By VANESSA HOFFMANN
In December 2007 I resigned from my job with the hope of falling pregnant the next year. Much to my surprise and delight, a week after leaving my job I found out I was pregnant. I had been taking pregnancy multivitamins for the previous six months because friends told me it was important to “store up” folate in your body prior to falling pregnant. At the time, I had no idea how unintentionally misinformed that information was.
At my 18-week ultrasound in April 2008 our lives changed forever. We had the scan at a local ultrasound clinic and were so very excited to see our baby Jessica, for the first time! Having never had a developmental ultrasound before, we didn’t know standard procedures and just went with the flow. Our first sonographer didn’t say much to us and said he hadn’t been in the job that long. He went out of the room to get a second opinion, which at the time, we thought nothing of. By the time the third sonographer came to check the scan however, I was starting to get nervous.
Without any explanation they said they needed a doctor to check the scan for us. The doctor came in, looked closely at the ultrasound, then said to me, “When do you see your GP next?” My appointment wasn’t for another two weeks, but the doctor quickly and strongly told me I would need to see her that same day. “I will go call her. Stay here and I’ll be back,” the doctor said.
With that, all three sonographers standing in the room left the room quickly behind the doctor. Josh and I were left in a dimly lit room by ourselves, not having a clue what just transpired.
The next five minutes felt like an eternity. We were then advised that my GP was expecting our arrival once the scans were ready. So, we waited for a painstaking 30 minutes for the scans. We sat in that waiting room completely numb, not knowing what was wrong or what to think, or even what to pray.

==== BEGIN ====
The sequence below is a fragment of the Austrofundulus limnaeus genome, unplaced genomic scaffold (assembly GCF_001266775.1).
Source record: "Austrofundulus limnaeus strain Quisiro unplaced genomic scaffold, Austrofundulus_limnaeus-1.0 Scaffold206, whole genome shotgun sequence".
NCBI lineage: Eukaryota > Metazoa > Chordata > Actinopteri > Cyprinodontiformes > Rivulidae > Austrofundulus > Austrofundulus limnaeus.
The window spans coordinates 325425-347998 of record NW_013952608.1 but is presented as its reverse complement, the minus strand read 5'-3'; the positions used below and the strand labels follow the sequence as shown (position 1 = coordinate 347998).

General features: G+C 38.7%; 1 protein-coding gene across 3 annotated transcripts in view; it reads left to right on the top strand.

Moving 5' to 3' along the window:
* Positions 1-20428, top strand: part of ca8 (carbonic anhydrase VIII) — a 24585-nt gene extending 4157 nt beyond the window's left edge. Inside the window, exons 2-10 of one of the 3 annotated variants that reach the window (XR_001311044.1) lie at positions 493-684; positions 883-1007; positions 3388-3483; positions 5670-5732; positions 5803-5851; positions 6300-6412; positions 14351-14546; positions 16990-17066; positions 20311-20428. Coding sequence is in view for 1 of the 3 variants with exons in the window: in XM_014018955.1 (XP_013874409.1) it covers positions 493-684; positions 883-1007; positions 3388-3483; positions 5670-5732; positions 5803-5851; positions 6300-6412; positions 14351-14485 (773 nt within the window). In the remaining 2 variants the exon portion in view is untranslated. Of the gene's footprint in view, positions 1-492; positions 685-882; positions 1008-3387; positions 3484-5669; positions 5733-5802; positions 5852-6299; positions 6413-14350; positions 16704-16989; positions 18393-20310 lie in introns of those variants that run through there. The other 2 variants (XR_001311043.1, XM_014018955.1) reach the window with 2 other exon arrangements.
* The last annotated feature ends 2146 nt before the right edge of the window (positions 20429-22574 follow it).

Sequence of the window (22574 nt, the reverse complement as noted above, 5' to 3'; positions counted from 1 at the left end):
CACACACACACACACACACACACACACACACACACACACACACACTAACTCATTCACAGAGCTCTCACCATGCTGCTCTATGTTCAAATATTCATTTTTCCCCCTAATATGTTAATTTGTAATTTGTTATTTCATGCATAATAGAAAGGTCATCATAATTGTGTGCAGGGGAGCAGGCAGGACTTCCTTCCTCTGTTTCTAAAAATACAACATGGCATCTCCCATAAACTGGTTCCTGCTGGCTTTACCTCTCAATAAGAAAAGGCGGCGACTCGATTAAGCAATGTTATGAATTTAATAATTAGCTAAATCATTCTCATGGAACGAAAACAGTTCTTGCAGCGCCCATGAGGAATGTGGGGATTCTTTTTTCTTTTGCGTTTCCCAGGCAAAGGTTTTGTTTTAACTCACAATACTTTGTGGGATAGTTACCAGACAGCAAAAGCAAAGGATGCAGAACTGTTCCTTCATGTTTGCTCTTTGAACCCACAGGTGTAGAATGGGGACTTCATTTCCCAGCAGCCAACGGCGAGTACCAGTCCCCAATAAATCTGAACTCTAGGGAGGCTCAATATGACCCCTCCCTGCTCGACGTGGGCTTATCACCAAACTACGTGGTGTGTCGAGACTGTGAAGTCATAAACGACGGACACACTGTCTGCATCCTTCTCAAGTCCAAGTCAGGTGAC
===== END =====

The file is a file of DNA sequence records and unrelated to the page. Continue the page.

Once the report was ready, without opening it, we drove straight to our GP. She took us immediately into her office and proceeded to read the scan report filled with medical terms I had never heard of. I asked her, “What does all that mean?”
She said, “Your child has spina bifida.” There was a long pause as tears started rolling down my face. “I am not qualified to talk through with you about this condition so it is important you go see your obstetrician. He may know more.” our doctor said.
So that day we went from the sonographer’s, to our GP and then to my obstetrician. All three of them did not assume to know the details of this diagnosis and how it would play out, but thankfully, they pointed us to the right medical professionals for the next step in the process.
Two days later we a saw a compassionate professor from Royal North Shore Hospital who confirmed the diagnosis and put us in touch with the leading spina bifida specialist at the time, Dr Carolyn West, Head of the Spina Bifida Unit at The Children’s Hospital at Westmead. This was the beginning of our real journey!
Four days after our ultrasound, we had an appointment with Dr West. I had been given some amazing advice to write down all my questions before going to see her. This was the best thing I could have done to help me get the answers we needed. Dr West was absolutely amazing. She sat in a room with us for three and a half hours answering every question we had on anything and everything. She outlined the likely prognosis for Jessica and nothing was sugar coated. Dr West gave us great hope in how people who have spina bifida have the potential to live quite an independent life and, on the whole, these kids have a nice temperament and are pleasant to know.